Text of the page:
Phil McConkey, Academy Securities president, and former NFL player, discusses his company's successful gameplan for hiring veterans.» Read More
Just sent dirty pictures of yourself to someone who's not your wife? Need to get rid of them quickly? There's an app for that.
People evaluate you based on two things: your results, and your behavior
In making his case, says most major wealth creation comes from doing what other people consider insufferably boring.
Matt Cohler was employee No. 7 at Facebook. Adam D’Angelo joined his high school friend Mark Zuckerberg’s quirky little start-up in 2004 — and became its chief technology officer. Ruchi Sanghvi was the first woman on its engineering team, the New York Times reports.
The author writes, "Super-managers...are so sure of their will and skill to succeed that they can’t see what they don’t know, and refuse to accept that some forces are beyond their control."
Many jobs that let reserved types work in solitude offer poor salaries and unchallenging work. But there are other careers that are stimulating, well-paying and require little human contact.
Who wants their kid to be a millionaire? Ron Lieber of the New York Times looks at books advising upwardly mobile parents.
However, the most interesting thing about Zuckerberg's appearance is that he wore his traditional hoodie, while Facebook CFO David Ebersman and COO Sheryl Sandberg wore suits.
A house of paper is even more flimsy than a house of sticks or a house of straw.
The already hostile takeover fight for New Frontier Media, the publicly traded owner of nine adult-themed pay-per-view networks, has expanded to include a pair of Hollywood power players – one of whom is also a former video game executive.
Many countries finance their Olympic competitors, but not the United States, where athletes fund their own training.
The author offers three "magical" methods of dealing with stressful behavior and those annoying people you have to manage.
A growing number of organizations worldwide are now emphasizing the importance of a balanced workforce. But what exactly does this really mean and why should your company or organization attempt to reach this desired state?
Two more authors received the show's Blue Chip Book Award.
The author writes, "If you are in middle management, you live with daily ambiguity,? lack of control, and chaos. To get anything done, you must present your ideas to people up the chain. Those presentations can be brutal. Careers and projects can come unwound in a matter of minutes if a presenter at the top level doesn’t know the rules." ??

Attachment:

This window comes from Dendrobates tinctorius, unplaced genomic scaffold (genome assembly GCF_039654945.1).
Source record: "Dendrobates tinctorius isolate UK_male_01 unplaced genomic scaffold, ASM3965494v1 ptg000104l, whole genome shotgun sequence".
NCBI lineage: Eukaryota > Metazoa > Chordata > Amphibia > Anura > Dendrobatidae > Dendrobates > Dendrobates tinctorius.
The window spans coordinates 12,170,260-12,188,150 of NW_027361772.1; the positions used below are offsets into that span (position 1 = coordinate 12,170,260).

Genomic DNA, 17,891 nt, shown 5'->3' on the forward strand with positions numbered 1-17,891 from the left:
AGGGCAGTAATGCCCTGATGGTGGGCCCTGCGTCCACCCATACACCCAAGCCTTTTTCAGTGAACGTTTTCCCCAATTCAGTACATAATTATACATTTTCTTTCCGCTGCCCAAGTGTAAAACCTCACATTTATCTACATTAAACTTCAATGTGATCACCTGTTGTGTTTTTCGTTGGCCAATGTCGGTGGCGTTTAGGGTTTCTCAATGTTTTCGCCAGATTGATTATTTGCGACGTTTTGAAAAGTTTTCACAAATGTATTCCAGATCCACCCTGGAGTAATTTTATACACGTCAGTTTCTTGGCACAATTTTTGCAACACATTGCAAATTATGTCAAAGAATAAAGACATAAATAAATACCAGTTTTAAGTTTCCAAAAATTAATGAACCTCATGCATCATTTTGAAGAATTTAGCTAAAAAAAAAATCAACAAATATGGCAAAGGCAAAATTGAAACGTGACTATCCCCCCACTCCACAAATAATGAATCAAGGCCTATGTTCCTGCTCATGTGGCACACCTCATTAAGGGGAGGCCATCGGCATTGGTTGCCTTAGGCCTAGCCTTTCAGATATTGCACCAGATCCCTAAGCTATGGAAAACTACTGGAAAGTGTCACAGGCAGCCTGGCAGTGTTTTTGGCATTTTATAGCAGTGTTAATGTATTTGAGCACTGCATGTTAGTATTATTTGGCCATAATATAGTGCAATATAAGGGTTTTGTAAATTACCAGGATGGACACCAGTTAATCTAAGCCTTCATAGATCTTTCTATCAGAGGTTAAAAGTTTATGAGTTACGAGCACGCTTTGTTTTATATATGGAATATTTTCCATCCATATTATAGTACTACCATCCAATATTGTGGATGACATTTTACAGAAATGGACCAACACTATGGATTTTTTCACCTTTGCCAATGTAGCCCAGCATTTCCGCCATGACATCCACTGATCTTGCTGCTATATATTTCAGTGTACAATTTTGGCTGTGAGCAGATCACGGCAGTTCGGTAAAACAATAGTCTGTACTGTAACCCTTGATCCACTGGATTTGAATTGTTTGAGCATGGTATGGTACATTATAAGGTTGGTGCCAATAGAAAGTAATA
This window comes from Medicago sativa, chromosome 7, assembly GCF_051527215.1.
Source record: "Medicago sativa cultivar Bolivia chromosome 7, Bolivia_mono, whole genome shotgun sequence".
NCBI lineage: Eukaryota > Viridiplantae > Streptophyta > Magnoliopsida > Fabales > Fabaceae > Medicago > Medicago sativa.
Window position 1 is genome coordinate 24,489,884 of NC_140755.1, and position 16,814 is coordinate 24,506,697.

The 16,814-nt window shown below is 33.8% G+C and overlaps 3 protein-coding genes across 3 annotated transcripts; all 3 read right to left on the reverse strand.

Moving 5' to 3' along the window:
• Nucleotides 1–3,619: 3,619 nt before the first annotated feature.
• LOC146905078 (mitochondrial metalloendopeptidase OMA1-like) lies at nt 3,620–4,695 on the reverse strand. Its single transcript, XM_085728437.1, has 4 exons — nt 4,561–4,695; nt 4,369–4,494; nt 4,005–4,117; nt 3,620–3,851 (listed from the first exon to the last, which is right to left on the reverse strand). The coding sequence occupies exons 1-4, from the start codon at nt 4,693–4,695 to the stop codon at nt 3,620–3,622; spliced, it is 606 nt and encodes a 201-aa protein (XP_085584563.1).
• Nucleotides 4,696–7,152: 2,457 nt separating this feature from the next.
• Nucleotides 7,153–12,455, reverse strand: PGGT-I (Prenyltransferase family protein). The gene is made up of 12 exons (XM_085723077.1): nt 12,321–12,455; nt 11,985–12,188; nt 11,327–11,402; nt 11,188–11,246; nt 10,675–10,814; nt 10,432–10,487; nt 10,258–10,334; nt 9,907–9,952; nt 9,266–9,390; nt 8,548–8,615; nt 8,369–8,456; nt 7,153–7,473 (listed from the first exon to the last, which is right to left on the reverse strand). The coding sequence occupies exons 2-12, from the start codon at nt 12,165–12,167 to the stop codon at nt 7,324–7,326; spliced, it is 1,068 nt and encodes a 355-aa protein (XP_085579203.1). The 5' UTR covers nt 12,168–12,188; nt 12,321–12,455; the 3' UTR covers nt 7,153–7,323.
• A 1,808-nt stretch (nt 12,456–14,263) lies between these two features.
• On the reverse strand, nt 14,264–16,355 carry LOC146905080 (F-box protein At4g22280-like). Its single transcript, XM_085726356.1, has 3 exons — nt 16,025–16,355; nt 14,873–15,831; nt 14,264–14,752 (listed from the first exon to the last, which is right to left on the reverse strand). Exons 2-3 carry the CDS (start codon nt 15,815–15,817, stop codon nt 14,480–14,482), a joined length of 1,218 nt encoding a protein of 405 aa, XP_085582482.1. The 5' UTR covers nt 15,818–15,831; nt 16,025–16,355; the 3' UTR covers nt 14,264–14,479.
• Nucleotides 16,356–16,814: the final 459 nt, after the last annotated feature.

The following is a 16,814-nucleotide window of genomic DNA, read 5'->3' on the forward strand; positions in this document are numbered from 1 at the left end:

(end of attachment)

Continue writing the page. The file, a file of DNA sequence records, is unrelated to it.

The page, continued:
We are seeing more and more companies from developed economies looking to expand their operations to emerging markets. The companies that will thrive however are the ones whose employees communicate and collaborate effectively with customers, colleagues, suppliers and partners.
My colleagues on CNBC's ‘Squawk Box’ turned another chapter today in their newly formed Book Club. This morning they talked with two great authors - two men who have each made a lasting impact on the business world - both deserving of the show's "Blue Chip Book Club Award."
In their new book the authors write of the importance on knowing how to recognize and embrace luck and they say they can teach you the keys to learning to be lucky.
In his new book the author says the movement is "gambling is that it can broadly and intelligently mobilize enough of the 99 percent to change the momentum of American politics over the long haul."
Forget about that old cliche, "failure is not an option." This author writes, "Whether your favorite role model is a CEO, an entrepreneur, a sports star or an entertainer, odds are he or she failed at something or endured some unforeseen hardship on the way to the top."
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